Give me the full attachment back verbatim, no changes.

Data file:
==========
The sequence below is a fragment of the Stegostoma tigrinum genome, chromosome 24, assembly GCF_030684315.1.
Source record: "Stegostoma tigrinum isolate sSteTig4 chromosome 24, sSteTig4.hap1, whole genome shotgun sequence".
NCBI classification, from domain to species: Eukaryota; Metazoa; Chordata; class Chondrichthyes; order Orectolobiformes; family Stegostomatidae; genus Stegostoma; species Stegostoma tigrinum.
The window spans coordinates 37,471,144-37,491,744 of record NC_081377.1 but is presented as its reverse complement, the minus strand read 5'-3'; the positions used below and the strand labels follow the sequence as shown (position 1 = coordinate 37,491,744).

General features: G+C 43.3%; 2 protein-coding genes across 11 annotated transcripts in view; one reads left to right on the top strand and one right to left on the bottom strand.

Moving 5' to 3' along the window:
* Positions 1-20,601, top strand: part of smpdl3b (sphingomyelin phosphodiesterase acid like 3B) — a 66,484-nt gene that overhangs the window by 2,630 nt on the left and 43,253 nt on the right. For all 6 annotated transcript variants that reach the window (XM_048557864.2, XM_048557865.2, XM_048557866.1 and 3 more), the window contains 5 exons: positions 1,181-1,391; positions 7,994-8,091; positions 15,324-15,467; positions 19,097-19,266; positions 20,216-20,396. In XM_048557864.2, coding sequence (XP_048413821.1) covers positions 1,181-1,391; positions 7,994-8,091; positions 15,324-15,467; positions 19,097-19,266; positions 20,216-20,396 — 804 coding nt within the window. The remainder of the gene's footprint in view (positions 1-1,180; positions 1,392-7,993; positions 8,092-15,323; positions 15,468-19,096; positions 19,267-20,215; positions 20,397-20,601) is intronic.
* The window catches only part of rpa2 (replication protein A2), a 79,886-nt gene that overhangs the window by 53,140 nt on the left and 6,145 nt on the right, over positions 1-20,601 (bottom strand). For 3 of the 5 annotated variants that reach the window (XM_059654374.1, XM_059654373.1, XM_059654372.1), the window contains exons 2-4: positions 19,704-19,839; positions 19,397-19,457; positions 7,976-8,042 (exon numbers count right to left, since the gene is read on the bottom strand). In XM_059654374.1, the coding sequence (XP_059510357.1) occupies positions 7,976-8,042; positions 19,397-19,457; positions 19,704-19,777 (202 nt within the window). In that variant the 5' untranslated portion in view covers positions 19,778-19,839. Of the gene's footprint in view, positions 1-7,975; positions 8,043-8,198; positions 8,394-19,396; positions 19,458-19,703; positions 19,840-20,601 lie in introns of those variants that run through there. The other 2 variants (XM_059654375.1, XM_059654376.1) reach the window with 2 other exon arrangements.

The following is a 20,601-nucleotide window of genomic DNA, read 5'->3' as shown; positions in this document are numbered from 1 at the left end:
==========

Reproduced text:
The sequence below is a fragment of the Stegostoma tigrinum genome, chromosome 24, assembly GCF_030684315.1.
Source record: "Stegostoma tigrinum isolate sSteTig4 chromosome 24, sSteTig4.hap1, whole genome shotgun sequence".
NCBI classification, from domain to species: Eukaryota; Metazoa; Chordata; class Chondrichthyes; order Orectolobiformes; family Stegostomatidae; genus Stegostoma; species Stegostoma tigrinum.
The window spans coordinates 37,471,144-37,491,744 of record NC_081377.1 but is presented as its reverse complement, the minus strand read 5'-3'; the positions used below and the strand labels follow the sequence as shown (position 1 = coordinate 37,491,744).

General features: G+C 43.3%; 2 protein-coding genes across 11 annotated transcripts in view; one reads left to right on the top strand and one right to left on the bottom strand.

Moving 5' to 3' along the window:
* Positions 1-20,601, top strand: part of smpdl3b (sphingomyelin phosphodiesterase acid like 3B) — a 66,484-nt gene that overhangs the window by 2,630 nt on the left and 43,253 nt on the right. For all 6 annotated transcript variants that reach the window (XM_048557864.2, XM_048557865.2, XM_048557866.1 and 3 more), the window contains 5 exons: positions 1,181-1,391; positions 7,994-8,091; positions 15,324-15,467; positions 19,097-19,266; positions 20,216-20,396. In XM_048557864.2, coding sequence (XP_048413821.1) covers positions 1,181-1,391; positions 7,994-8,091; positions 15,324-15,467; positions 19,097-19,266; positions 20,216-20,396 — 804 coding nt within the window. The remainder of the gene's footprint in view (positions 1-1,180; positions 1,392-7,993; positions 8,092-15,323; positions 15,468-19,096; positions 19,267-20,215; positions 20,397-20,601) is intronic.
* The window catches only part of rpa2 (replication protein A2), a 79,886-nt gene that overhangs the window by 53,140 nt on the left and 6,145 nt on the right, over positions 1-20,601 (bottom strand). For 3 of the 5 annotated variants that reach the window (XM_059654374.1, XM_059654373.1, XM_059654372.1), the window contains exons 2-4: positions 19,704-19,839; positions 19,397-19,457; positions 7,976-8,042 (exon numbers count right to left, since the gene is read on the bottom strand). In XM_059654374.1, the coding sequence (XP_059510357.1) occupies positions 7,976-8,042; positions 19,397-19,457; positions 19,704-19,777 (202 nt within the window). In that variant the 5' untranslated portion in view covers positions 19,778-19,839. Of the gene's footprint in view, positions 1-7,975; positions 8,043-8,198; positions 8,394-19,396; positions 19,458-19,703; positions 19,840-20,601 lie in introns of those variants that run through there. The other 2 variants (XM_059654375.1, XM_059654376.1) reach the window with 2 other exon arrangements.

The following is a 20,601-nucleotide window of genomic DNA, read 5'->3' as shown; positions in this document are numbered from 1 at the left end: